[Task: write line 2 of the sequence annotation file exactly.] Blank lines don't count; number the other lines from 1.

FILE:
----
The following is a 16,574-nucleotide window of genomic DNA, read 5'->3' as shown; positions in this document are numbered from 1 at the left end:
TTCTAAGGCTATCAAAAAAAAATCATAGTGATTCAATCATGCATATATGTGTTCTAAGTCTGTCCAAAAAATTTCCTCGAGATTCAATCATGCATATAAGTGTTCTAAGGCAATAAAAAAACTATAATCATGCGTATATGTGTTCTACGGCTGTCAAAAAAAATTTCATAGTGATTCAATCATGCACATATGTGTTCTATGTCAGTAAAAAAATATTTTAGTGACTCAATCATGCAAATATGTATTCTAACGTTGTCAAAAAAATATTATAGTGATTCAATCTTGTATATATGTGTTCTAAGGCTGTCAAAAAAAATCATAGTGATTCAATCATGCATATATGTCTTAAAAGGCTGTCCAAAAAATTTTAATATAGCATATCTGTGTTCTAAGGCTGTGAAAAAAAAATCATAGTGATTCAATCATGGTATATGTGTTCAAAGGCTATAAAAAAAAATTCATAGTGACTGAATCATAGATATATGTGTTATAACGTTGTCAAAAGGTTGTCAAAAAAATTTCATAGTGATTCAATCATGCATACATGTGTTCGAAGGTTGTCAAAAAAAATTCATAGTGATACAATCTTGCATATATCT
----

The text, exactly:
TTCTAAGGCTATCAAAAAAAAATCATAGTGATTCAATCATGCATATATGTGTTCTAAGTCTGTCCAAAAAATTTCCTCGAGATTCAATCATGCATATAAGTGTTCTAAGGCAATAAAAAAACTATAATCATGCGTATATGTGTTCTACGGCTGTCAAAAAAAATTTCATAGTGATTCAATCATGCACATATGTGTTCTATGTCAGTAAAAAAATATTTTAGTGACTCAATCATGCAAATATGTATTCTAACGTTGTCAAAAAAATATTATAGTGATTCAATCTTGTATATATGTGTTCTAAGGCTGTCAAAAAAAATCATAGTGATTCAATCATGCATATATGTCTTAAAAGGCTGTCCAAAAAATTTTAATATAGCATATCTGTGTTCTAAGGCTGTGAAAAAAAAATCATAGTGATTCAATCATGGTATATGTGTTCAAAGGCTATAAAAAAAAATTCATAGTGACTGAATCATAGATATATGTGTTATAACGTTGTCAAAAGGTTGTCAAAAAAATTTCATAGTGATTCAATCATGCATACATGTGTTCGAAGGTTGTCAAAAAAAATTCATAGTGATACAATCTTGCATATATCT